Discovery Unlocks Secret to Fetal Heart Development, Spongy Heart Disease Cause

Having explored how the heart is formed in utero, a University of Houston pharmacology researcher is reporting how cells and molecules act during that early formation and what might cause the heart disease called left ventricular non-compaction. LVNC is a type of heart muscle disease (or cardiomyopathy) also known as a spongy heart, for which patients often require heart transplants.

"We found the absence of a certain gene, called Itgb1, may cause inability in the developing heart to maintain its shape and develop normally, causing left ventricular non-compaction," reports Mingfu Wu, associate professor at the UH College of Pharmacy, in Cardiovascular Research. "Itgb1 deletion at an early stage causes distinct defects.

Wu's findings involve examination of the trabeculae, which are sheet-like structures in developing hearts that protrude from the heart wall. These structures are crucial in early heart development - before the coronary system develops - to supply blood, as they increase the inner surface area of the heart wall and enhance the exchange of oxygen and nutrients between blood and the heart wall.

Mingfu Wu, associate professor of pharmacology at the UH College of Pharmacy, is reporting how the heart develops in the womb, unraveling the cause of spongy heart disease.

"Without trabeculae, the heart wall would suffer from insufficient oxygen and nutrients, potentially leading to death. Conversely, an excess of trabeculae can result in an overly porous heart wall, leading to left ventricular non-compaction cardiomyopathy, commonly known as spongy heart," said Wu.

While certain signals controlling trabeculae formation are known, the precise mechanisms by which individual cells that make up the cardiac muscle (cardiomyocytes) are organized to form these structures remain unclear.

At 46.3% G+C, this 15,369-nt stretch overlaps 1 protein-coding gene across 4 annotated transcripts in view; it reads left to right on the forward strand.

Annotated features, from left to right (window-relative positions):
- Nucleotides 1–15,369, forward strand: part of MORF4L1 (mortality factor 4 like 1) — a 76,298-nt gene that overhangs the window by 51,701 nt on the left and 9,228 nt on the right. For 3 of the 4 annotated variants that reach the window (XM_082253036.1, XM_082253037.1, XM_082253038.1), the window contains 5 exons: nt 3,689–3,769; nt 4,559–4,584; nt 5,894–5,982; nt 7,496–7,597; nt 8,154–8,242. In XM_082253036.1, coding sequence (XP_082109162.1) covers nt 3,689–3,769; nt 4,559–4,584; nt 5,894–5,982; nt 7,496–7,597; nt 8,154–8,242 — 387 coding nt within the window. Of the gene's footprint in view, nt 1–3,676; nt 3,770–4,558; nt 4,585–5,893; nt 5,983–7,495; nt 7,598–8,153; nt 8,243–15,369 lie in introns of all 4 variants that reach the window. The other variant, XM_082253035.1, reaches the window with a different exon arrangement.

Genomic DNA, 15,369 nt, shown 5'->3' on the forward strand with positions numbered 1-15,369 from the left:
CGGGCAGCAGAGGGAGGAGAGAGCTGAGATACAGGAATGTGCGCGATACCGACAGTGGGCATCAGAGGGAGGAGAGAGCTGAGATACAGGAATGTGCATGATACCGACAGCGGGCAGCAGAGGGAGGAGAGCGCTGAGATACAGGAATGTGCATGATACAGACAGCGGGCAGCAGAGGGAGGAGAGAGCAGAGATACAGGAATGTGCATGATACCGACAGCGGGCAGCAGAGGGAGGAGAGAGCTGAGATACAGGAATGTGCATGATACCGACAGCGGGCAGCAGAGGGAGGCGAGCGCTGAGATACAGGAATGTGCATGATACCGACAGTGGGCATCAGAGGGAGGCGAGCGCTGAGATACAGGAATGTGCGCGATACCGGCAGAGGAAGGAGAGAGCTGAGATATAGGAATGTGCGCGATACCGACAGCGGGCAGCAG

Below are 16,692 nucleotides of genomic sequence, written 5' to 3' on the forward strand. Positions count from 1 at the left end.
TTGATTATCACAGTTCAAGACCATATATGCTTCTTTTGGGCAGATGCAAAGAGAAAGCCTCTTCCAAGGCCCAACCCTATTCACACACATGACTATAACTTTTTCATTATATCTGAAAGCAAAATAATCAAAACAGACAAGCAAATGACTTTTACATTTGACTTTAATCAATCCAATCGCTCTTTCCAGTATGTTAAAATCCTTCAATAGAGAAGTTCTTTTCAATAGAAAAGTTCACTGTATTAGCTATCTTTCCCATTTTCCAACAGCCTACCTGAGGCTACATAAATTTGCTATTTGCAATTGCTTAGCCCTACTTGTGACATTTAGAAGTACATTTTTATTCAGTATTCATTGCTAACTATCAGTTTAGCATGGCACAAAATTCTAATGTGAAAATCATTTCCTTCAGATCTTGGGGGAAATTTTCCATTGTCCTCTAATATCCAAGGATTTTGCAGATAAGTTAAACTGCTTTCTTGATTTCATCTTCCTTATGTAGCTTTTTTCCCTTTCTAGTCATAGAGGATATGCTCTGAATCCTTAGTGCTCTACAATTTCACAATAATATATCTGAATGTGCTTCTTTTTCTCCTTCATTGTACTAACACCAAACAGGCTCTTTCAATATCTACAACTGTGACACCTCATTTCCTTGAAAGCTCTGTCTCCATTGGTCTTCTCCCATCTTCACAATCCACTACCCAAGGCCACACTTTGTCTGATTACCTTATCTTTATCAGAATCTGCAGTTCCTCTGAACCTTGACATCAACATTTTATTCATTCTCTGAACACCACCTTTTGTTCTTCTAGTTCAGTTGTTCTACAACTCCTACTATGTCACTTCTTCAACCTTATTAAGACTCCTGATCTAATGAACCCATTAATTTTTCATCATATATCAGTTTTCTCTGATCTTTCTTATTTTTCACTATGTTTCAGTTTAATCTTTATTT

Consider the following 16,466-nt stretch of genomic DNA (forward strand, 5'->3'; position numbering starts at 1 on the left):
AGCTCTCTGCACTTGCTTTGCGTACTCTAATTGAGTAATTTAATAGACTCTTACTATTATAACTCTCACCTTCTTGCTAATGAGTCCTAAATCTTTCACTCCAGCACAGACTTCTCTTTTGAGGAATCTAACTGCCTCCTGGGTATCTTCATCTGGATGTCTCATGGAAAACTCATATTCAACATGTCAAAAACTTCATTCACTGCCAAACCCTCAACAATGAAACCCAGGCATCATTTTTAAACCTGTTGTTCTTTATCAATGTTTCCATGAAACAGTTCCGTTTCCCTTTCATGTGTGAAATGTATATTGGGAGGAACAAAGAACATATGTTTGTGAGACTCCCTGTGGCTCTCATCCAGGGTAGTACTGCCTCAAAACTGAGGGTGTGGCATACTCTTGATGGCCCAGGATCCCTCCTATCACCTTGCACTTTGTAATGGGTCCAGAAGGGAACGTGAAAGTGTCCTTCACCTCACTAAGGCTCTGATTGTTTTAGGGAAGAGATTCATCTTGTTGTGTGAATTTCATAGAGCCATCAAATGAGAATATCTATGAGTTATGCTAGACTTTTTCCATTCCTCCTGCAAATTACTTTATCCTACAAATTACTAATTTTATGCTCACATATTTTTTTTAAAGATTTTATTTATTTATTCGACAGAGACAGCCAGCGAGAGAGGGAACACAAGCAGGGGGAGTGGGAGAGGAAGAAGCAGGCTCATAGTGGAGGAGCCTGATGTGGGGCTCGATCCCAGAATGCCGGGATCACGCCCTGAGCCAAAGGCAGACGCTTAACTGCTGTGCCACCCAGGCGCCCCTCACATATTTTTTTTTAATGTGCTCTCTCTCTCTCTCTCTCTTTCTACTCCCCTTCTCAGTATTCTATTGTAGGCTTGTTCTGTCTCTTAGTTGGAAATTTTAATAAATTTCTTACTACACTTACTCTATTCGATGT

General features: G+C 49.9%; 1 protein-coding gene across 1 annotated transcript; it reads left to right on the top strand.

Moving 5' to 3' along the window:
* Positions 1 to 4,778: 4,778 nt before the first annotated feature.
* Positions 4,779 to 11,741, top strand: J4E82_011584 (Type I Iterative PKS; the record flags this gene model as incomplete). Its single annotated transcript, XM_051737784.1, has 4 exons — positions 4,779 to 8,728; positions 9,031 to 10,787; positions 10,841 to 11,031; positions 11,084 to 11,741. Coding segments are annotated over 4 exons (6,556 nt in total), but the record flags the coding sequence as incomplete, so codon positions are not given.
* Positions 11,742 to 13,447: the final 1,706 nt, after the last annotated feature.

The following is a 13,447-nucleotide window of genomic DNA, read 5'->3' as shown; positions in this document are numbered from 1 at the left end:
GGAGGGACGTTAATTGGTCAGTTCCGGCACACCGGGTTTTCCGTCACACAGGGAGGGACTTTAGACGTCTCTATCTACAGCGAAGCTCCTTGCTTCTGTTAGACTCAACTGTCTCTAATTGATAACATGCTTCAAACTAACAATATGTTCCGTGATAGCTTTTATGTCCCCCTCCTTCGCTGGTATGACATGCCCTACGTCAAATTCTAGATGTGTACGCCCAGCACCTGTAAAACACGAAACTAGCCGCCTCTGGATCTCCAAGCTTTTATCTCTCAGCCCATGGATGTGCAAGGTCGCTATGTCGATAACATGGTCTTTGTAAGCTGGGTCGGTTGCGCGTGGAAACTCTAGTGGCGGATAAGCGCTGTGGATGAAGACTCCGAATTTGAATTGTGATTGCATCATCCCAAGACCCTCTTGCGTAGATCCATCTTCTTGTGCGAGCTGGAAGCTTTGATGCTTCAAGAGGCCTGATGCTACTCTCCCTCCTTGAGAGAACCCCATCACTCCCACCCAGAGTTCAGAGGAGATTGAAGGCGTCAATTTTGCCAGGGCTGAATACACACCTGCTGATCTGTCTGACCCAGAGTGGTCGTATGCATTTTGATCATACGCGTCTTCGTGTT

"This study reveals that deleting a gene called Itgb1 in heart wall cardiomyocytes prevents trabeculae formation. We found that the protein β1 integrin encoded by Itgb1 and its ligands, the extracellular matrix, create a molecular network that acts as a scaffold for cardiomyocytes in the heart wall. When Itgb1 is deleted, cardiomyocytes disengage from this scaffold, losing their ability to maintain shape, divide properly, migrate, and form trabeculae," said Wu. 

The study suggests that the molecular network may be a common organizational mechanism in organ formation. 

"We believe these insights will greatly interest researchers in organ development and regeneration, potentially reshaping our understanding of tissue organization and development," said Wu. 

Wu's collaborators from the University of Houston include Lianjie Miao, Yangyang Lu, Anika Nusrat, Luqi Zhao Micah Castillo, Yongqi Xiao, Hongyang Guo, Yu Liu, Preethi Gunaratne, Robert, J Schwartz, Alan R Burns, Ashok Kumar and C. Michael DiPersio, Albany Medical College.

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